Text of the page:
Ex isn’t paying child support, can I deny parenting time?
It can be incredibly frustrating and difficult when an ex isn’t paying child support. Watching your child’s basic needs go unmet and struggling day-in and day-out to get by takes it’s toll on a parent. Desperate, the parent denies parenting time in a “last resort” attempt to get the other parent to pay child support. Unfortunately, the child suffers in either situation. Instead, read how Minnesota laws about child support can help.
Can I deny parenting time when Ex isn’t paying child support?
In Minnesota, a parent cannot legally deny parenting time because the other parent is not paying child support. In other words, it’s illegal to deny parenting time, even if the other parent isn’t paying child support. It’s illegal because if there is an order for parenting time, it’s assumed that it’s in the child’s best interests to have stable and consistent access to both parents. Thus, if you were to deny the other parent, due to a lack of child support, you would be violating the parenting time order.
Parenting Time and Child Support
Parenting time gives children the opportunity to bond with their parents and to benefit from their love and guidance. Parenting time is not considered exchangeable for child support.
It may be helpful to think of child support and parenting time as two separate court orders. Both orders need to be followed and each order has separate ramifications when they are not followed.
Minnesota Parenting Time and Remedies
Parenting time refers to the designated time that each parent is scheduled to be with his/her children. Therefore, the children should be with one parent during his/her parenting time, and with the other parent during his/her parenting time.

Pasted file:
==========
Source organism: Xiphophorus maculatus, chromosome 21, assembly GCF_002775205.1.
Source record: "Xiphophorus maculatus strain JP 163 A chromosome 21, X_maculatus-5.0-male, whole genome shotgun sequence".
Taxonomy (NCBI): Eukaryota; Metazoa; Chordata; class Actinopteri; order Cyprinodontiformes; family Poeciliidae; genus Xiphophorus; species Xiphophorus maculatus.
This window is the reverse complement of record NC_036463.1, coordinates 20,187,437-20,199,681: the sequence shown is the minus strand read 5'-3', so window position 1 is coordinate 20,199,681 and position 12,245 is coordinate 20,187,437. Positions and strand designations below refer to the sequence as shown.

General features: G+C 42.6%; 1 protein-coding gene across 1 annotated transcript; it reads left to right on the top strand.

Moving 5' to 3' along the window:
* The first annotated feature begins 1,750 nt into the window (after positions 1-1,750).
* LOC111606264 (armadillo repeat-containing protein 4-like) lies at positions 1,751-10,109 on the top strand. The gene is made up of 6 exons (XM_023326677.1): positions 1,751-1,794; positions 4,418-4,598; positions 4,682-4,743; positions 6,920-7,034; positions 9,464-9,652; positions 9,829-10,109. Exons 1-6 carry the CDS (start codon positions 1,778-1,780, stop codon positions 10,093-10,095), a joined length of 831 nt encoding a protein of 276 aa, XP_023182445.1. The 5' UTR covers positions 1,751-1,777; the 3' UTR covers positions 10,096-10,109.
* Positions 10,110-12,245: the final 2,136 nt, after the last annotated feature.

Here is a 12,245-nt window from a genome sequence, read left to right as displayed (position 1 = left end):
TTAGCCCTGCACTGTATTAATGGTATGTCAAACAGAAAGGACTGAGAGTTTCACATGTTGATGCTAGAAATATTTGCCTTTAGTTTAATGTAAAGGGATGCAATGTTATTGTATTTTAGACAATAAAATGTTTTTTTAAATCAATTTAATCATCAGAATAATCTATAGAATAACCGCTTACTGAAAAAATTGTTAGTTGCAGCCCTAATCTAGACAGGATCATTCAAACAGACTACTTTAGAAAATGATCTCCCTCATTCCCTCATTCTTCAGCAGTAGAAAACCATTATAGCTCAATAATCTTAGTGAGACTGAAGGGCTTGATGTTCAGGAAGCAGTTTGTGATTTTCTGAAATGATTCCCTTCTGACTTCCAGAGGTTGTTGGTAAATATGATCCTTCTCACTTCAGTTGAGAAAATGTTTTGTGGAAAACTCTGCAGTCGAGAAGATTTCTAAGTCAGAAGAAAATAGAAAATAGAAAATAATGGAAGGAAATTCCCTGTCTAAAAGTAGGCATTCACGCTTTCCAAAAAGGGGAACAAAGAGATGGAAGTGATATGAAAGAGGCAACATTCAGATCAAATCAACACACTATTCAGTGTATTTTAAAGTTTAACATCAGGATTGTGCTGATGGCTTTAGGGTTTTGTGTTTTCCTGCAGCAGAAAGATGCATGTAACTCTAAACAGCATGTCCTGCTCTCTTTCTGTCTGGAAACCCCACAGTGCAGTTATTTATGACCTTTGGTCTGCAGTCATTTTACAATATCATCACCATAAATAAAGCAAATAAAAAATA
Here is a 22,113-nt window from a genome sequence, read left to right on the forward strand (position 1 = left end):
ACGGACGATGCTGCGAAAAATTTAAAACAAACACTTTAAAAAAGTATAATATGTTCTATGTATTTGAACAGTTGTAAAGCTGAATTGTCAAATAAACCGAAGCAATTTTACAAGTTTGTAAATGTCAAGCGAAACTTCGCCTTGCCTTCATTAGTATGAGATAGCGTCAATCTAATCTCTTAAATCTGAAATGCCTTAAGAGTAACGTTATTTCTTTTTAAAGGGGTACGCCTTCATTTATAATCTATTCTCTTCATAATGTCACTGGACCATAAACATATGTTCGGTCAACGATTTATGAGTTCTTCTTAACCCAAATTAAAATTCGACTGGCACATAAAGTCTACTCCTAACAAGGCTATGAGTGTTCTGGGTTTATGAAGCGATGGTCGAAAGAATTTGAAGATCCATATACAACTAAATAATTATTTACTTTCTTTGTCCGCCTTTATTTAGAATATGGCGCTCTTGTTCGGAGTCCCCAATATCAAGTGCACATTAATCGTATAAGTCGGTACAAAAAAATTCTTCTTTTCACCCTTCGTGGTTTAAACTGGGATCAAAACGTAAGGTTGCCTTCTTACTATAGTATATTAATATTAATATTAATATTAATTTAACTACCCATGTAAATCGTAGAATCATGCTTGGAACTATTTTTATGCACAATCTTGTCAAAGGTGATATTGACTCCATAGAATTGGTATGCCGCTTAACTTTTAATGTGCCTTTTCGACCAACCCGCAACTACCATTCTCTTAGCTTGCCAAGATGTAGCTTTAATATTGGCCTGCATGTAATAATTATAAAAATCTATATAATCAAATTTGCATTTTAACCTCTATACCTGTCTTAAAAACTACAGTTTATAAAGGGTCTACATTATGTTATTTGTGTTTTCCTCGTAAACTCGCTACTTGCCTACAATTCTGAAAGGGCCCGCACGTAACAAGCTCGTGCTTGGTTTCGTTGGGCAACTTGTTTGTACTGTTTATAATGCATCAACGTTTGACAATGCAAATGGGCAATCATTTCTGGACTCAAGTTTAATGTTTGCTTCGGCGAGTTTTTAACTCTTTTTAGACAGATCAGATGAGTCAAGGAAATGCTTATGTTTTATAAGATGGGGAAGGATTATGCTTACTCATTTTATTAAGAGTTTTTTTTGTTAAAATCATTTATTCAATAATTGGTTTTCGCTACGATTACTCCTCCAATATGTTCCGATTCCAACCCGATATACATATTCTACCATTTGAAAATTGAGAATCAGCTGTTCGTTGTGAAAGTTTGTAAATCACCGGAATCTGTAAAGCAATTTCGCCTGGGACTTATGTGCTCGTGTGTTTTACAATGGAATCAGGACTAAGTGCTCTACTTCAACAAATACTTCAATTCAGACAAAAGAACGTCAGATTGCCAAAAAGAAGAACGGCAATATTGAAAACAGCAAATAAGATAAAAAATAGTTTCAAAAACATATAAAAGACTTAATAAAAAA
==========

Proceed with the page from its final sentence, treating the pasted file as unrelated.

If one parent is denying the other parent of his/her parenting time with the children, the parent who isn’t being allowed to spend time with his/her children can motion the court for parenting time assistance. To remedy the loss in parenting time, the court can order and award additional parenting time for the other parent to compensate for the parenting time that s/he missed out on with the children.
On the other hand, if a parent is not spending time with his/her children during his/her parenting time, the other parent can motion the court because the other parent is not fulfilling his/her parenting time. In this case, legal remedies can include changing the parenting schedule (which can also affect child support calculations), contempt, attorney’s fees, asking for restriction or supervision of parenting time (when appropriate), or in some cases a custody switch.
Minnesota Child Support Remedies
Child support refers to the financial obligation one parent must pay to the other parent for the support of the child’s basic needs, medical needs, and child care costs.
If a parent isn’t paying child support, there are several remedies for non-payment. These can include compulsory wage garnishment, tax interception, civil contempt, revocation of a driver’s license, revocation of a hunting license, and others.
In addition, if a parent already has a child support order in place, s/he can contact the county child support office about enforcement services and get additional help with collecting child support. The county not only has a wide variety of resources available to help enforce child support awards, but provides such services at a low cost to the parent.
Denying Parenting Time is a Contempt of Court
Thus, there are specific legal ramifications if you don’t follow a parenting time order or if you’re not paying child support as ordered. In Minnesota, if you deny a parent access during his/her court-ordered parenting time (regardless of if your ex isn’t paying child support), you can be found in contempt of court. This leaves you vulnerable to giving compensatory time to the other parent, paying his/her attorney’s fees, and in the most extreme cases – serving jail time. In addition, consistent and willful denial of parenting time can also be grounds for a change in custody.
Therefore, don’t violate your parenting time order by denying access of the children, in order to try to get the other parent to follow the child support order. Instead, do what’s in your best interests and your child’s best interests and explore the other potential remedies listed above that are available to you.